Japan's fourth-largest freshwater lake, Lake Inawashiro is situated in Bandai Asahi National Park. It is also known as the “Heavenly Mirror Lake” and has a surface area of 104 square kilometers! The combination of Lake Inawashiro and Mt. Bandai form one of Aizu's representative landscapes. And being less than three hours from Tokyo by shinkansen and local train means that you have easy access from a major transport hub.The lake offers year-round fun. Enjoy cherry blossoms in spring at Iwahashi Shrine, one of Aizu’s five famous cherry trees. Summer at Lake Inawashiro is slightly cooler than the rest of Fukushima, so take advantage of camping by the lakeshore, and a wide variety of marine sports. Colored leaves and hikes are the popular thing to do in autumn, view the fiery hues and take in the crisp air. In winter, visitors can enjoy fresh powder snow and winter thrills in the form of skiing and snowboarding; and you can even catch a glimpse of migrating swans on the shores.It’s truly a beauty no matter when you decide to visit. There are also a wide range of scenic spots from where visitors can take photographs and soak in the view. It’s a great place to escape from the stress of work and life or just to experience Japanese nature and landscapes.Lake Inawashiro's size means that it is accessible from a number of sightseeing spots, including Tenkyokaku stately house and Hideo Noguchi Memorial Museum (a museum dedicated to the life and work of a Japanese scientist famous for his research on yellow fever). There’s plenty more to do nearby: view some amazing works by international artists at the Morohashi Museum of Modern Art, or visit the rainbow-colored Goshiki-numa Ponds.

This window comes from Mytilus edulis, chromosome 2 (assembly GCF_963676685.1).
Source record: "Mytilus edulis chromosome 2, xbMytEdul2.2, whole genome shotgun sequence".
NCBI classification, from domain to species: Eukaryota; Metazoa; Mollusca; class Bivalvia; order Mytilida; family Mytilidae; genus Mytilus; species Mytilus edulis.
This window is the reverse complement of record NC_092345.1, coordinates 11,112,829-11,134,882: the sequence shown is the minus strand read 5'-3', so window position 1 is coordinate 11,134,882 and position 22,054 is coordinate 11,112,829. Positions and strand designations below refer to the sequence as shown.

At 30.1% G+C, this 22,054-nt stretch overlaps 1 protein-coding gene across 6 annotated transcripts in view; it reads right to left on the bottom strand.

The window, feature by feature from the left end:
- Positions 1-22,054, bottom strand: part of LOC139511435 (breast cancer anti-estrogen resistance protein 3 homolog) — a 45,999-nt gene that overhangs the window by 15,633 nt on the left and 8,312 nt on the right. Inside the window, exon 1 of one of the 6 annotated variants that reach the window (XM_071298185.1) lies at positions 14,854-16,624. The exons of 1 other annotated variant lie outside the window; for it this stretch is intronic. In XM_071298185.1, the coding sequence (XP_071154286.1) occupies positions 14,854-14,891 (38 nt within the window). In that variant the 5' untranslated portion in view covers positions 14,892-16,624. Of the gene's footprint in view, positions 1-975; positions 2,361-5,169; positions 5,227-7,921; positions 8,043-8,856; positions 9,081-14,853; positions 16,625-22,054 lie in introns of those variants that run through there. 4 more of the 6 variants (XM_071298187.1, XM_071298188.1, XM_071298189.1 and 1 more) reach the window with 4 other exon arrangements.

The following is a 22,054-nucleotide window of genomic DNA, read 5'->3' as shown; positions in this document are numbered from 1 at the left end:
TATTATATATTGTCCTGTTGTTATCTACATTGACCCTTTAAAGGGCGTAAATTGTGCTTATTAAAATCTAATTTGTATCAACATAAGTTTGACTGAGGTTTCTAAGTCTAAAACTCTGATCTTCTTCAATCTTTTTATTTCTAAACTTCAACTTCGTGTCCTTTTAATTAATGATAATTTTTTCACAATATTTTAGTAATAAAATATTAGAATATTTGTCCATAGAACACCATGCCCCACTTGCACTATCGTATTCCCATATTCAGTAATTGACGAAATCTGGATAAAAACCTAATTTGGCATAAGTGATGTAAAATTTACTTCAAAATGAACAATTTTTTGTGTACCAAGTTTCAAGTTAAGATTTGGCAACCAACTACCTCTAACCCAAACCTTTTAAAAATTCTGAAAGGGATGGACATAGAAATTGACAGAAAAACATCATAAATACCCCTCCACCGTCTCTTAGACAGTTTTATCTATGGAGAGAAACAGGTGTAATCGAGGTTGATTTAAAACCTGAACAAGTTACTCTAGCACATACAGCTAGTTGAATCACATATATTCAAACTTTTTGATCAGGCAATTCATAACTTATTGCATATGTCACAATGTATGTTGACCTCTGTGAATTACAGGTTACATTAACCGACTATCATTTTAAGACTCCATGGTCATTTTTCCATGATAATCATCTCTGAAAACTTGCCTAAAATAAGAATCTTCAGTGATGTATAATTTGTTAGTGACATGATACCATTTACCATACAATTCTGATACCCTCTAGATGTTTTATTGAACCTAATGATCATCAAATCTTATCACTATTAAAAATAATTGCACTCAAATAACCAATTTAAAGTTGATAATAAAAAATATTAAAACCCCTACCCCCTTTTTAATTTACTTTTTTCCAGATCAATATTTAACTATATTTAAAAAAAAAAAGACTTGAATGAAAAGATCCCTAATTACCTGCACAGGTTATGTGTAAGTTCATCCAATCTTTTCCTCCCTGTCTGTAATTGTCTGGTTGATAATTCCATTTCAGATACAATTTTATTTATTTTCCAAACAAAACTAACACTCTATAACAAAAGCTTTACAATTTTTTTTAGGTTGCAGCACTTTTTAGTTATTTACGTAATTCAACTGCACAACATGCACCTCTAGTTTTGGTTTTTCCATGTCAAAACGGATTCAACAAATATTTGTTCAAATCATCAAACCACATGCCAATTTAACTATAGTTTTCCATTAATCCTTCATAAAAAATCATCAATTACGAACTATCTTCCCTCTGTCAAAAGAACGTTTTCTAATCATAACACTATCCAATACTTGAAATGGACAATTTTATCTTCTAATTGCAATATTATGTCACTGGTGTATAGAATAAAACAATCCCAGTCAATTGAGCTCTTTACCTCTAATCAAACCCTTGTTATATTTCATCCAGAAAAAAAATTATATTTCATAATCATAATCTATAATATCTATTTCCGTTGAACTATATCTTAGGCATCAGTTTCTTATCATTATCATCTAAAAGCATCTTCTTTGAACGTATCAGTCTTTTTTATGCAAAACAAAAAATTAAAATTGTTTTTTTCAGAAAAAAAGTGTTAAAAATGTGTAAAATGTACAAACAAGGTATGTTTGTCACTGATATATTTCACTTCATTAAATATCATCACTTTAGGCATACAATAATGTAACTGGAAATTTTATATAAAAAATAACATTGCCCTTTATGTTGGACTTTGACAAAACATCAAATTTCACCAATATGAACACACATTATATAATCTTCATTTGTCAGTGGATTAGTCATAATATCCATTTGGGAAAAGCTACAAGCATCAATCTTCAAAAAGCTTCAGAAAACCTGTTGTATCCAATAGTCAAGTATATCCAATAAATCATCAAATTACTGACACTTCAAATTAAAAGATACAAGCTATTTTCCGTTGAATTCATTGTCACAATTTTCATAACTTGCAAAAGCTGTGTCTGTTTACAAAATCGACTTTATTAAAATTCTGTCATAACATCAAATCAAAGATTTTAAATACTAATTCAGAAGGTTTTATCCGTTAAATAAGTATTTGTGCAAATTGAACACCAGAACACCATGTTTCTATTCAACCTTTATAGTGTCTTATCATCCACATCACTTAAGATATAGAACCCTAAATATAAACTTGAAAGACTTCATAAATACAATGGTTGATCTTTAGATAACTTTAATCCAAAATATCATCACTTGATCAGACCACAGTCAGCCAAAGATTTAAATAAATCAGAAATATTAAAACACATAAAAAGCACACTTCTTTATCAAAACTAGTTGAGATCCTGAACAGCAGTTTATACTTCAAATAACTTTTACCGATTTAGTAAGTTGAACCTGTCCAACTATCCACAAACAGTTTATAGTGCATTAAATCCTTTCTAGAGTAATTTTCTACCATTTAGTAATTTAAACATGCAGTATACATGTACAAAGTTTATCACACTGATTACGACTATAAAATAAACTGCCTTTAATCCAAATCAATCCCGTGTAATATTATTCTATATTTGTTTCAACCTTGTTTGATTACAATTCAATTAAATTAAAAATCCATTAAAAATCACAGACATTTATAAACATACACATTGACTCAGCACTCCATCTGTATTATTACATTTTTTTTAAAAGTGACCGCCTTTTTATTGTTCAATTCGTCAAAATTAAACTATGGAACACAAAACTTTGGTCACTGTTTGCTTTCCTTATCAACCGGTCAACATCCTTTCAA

Byobuiwa Crags
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Byobuiwa Crags